Continuing the tradition of reading aloud the U.S. Constitution, students of Performing Arts Assistant Professor Craig Mathers gathered in the Semel Theater on September 18 and took turns reading articles of the U.S. Constitution. For the past six years, Mathers’s class has read the document in full for the Emerson community.
“Performing the Constitution is a two-fold situation,” said Mathers. “Rather than simply reading the historical document, students are able to get a touch of performance as well as a history lesson—it’s a creative way to celebrate and acknowledge Constitution Day,” he said.
Students of the Voice and Text class enjoyed presenting this year’s Constitution reading. Jared Rosenberg ’16 felt more cultured and in touch with his country and Megan Roy ’16 felt she was more connected to her fellow performers. All students agreed there is a difference between reading the Constitution and speaking it aloud.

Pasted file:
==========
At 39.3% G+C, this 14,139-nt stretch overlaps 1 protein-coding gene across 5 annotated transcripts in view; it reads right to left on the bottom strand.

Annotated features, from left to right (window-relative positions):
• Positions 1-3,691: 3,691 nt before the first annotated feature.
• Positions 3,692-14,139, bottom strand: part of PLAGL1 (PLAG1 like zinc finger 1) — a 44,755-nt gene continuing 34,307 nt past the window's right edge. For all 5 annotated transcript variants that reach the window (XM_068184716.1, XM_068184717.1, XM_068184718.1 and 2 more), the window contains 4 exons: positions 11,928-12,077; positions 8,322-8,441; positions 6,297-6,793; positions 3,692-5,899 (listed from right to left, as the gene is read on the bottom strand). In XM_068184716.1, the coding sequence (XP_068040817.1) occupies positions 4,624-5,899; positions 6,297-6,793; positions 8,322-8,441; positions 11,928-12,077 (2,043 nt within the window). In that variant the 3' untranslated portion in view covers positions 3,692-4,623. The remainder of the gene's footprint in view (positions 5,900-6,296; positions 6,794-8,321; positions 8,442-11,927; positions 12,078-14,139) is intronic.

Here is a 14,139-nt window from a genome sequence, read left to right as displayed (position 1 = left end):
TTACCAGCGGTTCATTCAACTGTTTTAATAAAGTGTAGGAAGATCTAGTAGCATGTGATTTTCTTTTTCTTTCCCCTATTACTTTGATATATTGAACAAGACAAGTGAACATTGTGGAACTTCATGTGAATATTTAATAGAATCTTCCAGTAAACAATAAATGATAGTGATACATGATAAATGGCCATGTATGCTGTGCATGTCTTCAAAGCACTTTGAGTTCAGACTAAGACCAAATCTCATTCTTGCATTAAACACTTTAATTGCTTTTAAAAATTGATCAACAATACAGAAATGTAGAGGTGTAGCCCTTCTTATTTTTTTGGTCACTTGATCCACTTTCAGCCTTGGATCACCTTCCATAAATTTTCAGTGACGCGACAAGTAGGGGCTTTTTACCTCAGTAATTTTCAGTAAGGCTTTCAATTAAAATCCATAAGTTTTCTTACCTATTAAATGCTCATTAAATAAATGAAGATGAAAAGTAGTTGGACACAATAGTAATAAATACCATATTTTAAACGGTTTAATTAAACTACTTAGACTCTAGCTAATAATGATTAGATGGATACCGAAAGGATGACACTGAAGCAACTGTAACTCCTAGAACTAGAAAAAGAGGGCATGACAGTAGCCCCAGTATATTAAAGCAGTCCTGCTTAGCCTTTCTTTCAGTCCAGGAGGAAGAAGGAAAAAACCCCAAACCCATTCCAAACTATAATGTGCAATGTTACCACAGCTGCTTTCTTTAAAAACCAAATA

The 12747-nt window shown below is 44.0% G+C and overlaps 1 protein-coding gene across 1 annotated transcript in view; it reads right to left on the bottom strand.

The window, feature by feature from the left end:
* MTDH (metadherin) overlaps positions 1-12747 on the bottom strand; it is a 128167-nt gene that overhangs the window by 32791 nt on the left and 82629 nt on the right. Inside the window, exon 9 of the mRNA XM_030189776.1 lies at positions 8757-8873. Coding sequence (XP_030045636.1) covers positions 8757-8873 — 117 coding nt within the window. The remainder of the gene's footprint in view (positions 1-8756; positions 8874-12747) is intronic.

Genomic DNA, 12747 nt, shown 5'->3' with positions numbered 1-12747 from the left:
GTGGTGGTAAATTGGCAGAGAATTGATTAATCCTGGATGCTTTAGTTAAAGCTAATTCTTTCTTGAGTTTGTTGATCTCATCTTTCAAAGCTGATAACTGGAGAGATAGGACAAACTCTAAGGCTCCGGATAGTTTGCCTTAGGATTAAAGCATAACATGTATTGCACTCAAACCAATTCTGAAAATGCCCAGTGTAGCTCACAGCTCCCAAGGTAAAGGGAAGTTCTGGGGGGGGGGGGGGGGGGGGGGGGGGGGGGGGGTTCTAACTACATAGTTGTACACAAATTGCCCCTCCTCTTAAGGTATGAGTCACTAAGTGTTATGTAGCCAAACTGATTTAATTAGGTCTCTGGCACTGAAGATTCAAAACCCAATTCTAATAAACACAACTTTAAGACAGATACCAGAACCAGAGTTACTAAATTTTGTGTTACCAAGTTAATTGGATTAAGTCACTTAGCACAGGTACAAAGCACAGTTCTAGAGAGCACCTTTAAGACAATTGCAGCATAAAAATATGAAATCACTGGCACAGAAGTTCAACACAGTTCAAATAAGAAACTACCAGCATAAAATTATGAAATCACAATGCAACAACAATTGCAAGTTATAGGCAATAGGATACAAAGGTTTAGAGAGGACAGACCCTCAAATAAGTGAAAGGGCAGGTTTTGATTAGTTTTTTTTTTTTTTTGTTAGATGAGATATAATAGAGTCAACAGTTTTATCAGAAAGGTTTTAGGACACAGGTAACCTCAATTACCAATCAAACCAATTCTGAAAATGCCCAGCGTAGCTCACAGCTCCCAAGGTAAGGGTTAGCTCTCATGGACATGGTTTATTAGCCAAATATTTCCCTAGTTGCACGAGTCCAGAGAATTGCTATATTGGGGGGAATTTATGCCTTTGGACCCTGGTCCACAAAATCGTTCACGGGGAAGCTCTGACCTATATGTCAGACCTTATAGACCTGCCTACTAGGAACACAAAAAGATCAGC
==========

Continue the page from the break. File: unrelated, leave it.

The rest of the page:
Keeping with Emerson’s commitment to communication and the arts, Performing Arts Chair and Professor Melia Bensussen and Vice President for Academic Affairs Linda Moore partner and collaborate with Mathers to coordinate this annual tradition.
“With Linda announcing her retirement, I would like to thank her on behalf of the Performing Arts Department for all her help and support with Constitution Day,” said Mathers. “Linda was a huge help with the event and she will be sorely missed,” he continued.
A federal law enacted in December 2004 designates September 17 as “Constitution Day and Citizenship Day” to commemorate the signing of the U.S. Constitution on September 17, 1787. Under this law, every school that receives federal funding for the fiscal year is required to hold an educational program for students designed around the Constitution.